Guided Trips

FISHING REPORT AND SYNOPSIS: 09/04/2019

Fishing has slowed down in some places and heated up in others. Smallmouth bass fishing on the streams of the Cumberland Plateau has been good to excellent while the tailwaters have slowed down somewhat.

In the Smokies, streams are getting low and warm. Stick with mid and high elevation streams for now until we get some rain and cooler weather. Right now it looks like this will probably last for another week although we do have some rain forecast next week. Let's hope that happens! A variety of bugs are working here, but lean heavily on your terrestrial box. Yellow Stimulators in particular have also been good lately.

The Caney Fork continues to produce a few fish here and there. Stripers are still thick in the river which isn't helping the trout at all. As long as things stay dry, this will be a viable option. There are a few large fish present if you know where to look. Yesterday's big fish was a 21.5" rainbow caught while sight fishing. Don't expect that every day, but if you're prepared to put in your time, there are good fish to be caught (and released!!!).

The Clinch seems to be in the middle of the annual late summer drawdown of Norris Lake. High water will be the norm here for the next few weeks. If you don't have a boat, then don't bother except, possibly, during early mornings. Weekends are offering some morning windows but crowds will generally be thick as well.

Fall fishing is not far off. The Clinch should fish well unless we have a wet fall. Sometime between mid October and early November, we should see flows start to come down. The Smokies are my personal favorite for fall fishing. The fish will be hungry and maybe even looking up!

Photo of the Month: Guide Trip Fish of the Year for the Smokies

Photo of the Month: Guide Trip Fish of the Year for the Smokies

Thursday, May 14, 2009

Small Stream Poll

If you have not done so already, please vote in the poll (on the right side of the page) on your favorite water type in a small streams. Most small streams are largely pocket water with the occasional large pool to break the pattern. Pocket water is probably my favorite type of fishing, but pools provide special opportunities as well. Sometimes the difference between the two can be blurred. On really small streams, the pools may be the size of most small pockets on a larger river. Still, the pools generally require a more stealthy approach than the pocket water regardless of size. Normally my preference is pocket water, but some days I just want to fish pools and hustle past all the prime pockets in the stream...really, it is all fun...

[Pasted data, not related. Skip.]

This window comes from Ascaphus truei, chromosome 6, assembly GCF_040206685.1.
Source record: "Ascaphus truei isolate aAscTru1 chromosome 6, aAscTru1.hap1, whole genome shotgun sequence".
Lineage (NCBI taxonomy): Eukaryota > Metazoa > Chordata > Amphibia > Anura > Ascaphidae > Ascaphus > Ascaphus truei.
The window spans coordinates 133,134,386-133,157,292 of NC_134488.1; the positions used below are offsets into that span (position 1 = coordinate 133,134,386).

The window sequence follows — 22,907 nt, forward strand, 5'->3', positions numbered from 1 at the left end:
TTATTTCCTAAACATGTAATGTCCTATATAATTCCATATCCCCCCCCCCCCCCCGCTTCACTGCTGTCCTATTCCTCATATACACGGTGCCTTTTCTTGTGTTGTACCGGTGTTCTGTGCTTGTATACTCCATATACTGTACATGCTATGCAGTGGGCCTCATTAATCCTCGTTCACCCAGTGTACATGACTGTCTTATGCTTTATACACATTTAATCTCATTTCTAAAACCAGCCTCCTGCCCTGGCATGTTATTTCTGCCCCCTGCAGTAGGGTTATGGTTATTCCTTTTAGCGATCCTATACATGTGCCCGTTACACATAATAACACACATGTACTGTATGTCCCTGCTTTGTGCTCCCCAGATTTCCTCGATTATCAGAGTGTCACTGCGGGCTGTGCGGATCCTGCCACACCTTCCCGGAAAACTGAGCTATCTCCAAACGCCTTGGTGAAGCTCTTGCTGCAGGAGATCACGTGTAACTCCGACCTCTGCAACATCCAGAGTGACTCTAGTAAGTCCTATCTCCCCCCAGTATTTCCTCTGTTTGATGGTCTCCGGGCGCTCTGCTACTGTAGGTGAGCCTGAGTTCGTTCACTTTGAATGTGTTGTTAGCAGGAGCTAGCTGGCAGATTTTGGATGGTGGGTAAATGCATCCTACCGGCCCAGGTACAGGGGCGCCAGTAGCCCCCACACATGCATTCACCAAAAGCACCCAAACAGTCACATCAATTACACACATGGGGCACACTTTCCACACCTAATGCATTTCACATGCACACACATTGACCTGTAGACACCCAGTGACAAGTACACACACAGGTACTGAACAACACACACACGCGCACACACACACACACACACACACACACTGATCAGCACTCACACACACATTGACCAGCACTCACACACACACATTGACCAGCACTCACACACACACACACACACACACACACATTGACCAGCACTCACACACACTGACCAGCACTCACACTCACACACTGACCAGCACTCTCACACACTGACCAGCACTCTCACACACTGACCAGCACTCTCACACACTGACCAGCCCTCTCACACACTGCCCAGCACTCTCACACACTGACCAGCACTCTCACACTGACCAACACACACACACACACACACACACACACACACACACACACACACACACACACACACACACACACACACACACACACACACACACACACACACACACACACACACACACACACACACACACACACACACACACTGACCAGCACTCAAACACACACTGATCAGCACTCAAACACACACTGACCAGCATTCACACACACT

So, which do you prefer?

5 comments:

  1. I never do well in the big glassy pools on the truckee-- it would require me to re-rig my heavily weighted nymph rig with a tiny leader and tiny dry flies with droppers.

    I love fishing the big fast pools though

    that picture with the bridge intimidates me-- I suck at casting dries especially when theres a lot of brush around

    ReplyDelete
  2. Hello,my name is Fernando from Spain. Your blog is very good, but sometimes I cannot understand with my poor English. Excuse me, but could you tell me what pocket water means?
    Thank you.

    ReplyDelete
  3. Fernando, pocket water is the faster water with large rocks breaking the flow. The pockets formed behind the rocks nearly always have a trout or two living in them. In the pictures above, the first picture is pocket water and the last picture is the bottom end of a calm pool...

    ReplyDelete
  4. you're poll's missing an option... runs

    I wouldn't fish that glassy pool either. but I'd rather fish a defined run leading into a pool than the pocket water.

    ReplyDelete
  5. Small streams...the runs are pocket water...generally that is... Good point though! With your dry fly skills you would kill 'em on that particular glassy pool. If you haven't fished there, we need to hit it up this fall...

    ReplyDelete

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